The teenagers riding the rails during the Great Depression accounted for 1/16 (250,000) of a jobless army that numbered four million. These itinerants crisscrossed the U.S. on the Pennsylvania, Atchison, Great Northern, Union Pacific, and Southern Pacific railroads, as well as other vast rail networks.
In 1932, Southern Pacific agents ejected 683,457 trespassers from the company's trains. The price of trespassing on the rails was high: The Interstate Commerce Commission recorded 5,962 trespassers killed and injured in the first 10 months of 1932.
The most daring and innovative accomplishment at the turn of the 20th century.
The unbounded optimism of the Jazz Age and the shocking consequences when reality finally hit on October 29th, 1929.
A marvel of engineering, architecture, and vision, the story of the Beaux Arts structure on 42nd street that forever changed midtown Manhattan.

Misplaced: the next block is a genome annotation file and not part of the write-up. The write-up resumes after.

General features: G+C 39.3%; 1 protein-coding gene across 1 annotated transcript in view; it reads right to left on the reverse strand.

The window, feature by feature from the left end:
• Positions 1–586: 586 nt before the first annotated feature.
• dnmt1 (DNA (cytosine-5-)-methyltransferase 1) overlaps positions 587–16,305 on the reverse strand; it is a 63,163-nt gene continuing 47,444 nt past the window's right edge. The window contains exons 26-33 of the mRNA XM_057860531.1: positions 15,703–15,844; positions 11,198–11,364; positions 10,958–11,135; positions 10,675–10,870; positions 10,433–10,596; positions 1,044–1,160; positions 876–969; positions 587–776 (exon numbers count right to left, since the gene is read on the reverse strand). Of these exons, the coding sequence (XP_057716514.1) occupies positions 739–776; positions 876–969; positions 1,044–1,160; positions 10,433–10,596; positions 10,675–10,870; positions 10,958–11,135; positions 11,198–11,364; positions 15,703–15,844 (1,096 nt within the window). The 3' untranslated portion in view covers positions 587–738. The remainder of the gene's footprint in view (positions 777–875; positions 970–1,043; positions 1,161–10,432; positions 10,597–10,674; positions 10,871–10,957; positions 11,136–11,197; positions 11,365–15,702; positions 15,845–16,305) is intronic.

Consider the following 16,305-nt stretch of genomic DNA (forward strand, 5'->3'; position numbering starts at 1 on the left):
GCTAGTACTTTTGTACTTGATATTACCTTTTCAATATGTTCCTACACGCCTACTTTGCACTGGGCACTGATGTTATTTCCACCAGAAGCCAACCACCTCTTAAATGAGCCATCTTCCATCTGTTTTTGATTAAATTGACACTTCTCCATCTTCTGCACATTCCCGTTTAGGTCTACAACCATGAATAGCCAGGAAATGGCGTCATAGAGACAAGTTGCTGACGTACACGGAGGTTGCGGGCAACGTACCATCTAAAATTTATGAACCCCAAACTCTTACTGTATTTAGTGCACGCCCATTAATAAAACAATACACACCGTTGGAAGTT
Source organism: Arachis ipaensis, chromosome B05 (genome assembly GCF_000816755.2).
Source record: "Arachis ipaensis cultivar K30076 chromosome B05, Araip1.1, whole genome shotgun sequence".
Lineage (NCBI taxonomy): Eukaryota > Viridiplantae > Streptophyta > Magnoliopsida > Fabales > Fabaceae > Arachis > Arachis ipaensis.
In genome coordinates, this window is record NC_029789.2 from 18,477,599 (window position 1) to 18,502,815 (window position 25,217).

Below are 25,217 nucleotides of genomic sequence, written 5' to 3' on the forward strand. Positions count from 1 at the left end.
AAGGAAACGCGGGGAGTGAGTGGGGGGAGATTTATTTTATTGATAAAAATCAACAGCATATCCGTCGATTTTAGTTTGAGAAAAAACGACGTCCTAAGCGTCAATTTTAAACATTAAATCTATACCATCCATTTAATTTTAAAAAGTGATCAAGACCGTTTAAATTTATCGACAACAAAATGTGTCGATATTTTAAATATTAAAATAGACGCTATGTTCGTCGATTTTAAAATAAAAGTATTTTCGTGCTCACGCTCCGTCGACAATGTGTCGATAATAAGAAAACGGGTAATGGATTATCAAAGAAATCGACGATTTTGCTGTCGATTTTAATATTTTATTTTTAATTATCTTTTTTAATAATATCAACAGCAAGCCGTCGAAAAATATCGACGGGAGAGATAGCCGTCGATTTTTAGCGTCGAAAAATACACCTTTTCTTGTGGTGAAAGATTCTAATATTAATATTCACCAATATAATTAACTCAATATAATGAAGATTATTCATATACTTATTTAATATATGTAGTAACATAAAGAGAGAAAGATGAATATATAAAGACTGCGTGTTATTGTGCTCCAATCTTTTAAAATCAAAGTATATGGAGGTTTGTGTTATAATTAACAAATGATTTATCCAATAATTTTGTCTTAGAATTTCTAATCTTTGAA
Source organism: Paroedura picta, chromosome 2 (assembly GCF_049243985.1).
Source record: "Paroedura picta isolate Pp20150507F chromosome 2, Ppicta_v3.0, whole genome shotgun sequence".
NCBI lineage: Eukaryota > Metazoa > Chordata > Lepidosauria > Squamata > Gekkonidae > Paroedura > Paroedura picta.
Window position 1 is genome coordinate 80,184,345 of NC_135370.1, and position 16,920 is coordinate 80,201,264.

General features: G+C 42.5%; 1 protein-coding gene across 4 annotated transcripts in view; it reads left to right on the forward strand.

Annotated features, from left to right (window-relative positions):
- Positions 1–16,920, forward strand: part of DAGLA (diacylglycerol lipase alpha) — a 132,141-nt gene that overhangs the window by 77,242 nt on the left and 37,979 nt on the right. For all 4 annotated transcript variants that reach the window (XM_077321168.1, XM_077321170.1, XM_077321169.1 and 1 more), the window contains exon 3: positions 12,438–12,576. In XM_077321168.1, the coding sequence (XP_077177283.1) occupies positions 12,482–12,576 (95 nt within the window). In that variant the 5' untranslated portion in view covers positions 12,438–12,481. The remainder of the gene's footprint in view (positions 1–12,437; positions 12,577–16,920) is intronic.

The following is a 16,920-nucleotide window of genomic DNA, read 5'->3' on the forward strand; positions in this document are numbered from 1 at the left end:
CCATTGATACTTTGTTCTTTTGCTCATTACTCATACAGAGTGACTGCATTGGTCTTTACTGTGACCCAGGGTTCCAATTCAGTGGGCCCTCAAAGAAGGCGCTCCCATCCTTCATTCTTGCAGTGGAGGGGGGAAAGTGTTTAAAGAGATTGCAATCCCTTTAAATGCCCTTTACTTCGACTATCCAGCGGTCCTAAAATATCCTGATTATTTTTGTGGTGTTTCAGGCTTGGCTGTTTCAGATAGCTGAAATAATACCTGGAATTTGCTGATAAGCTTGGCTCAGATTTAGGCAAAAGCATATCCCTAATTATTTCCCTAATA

A year in the life of Wyoming cowboys and the ranching families of the American West.
The story behind the development of the oral contraceptive that put women in control of birth control.
His stunning triumph at the 1936 Olympic Games captivated the world even as it infuriated the Nazis. Premiering May 1.
A look at five real-life "Rosies," the reality of working in defense plants during World War II and then having to give up those jobs for returning GIs.
Between 1854 and 1929 more than 100,000 abused or orphaned children were sent by train to the Midwest to begin new lives in foster families.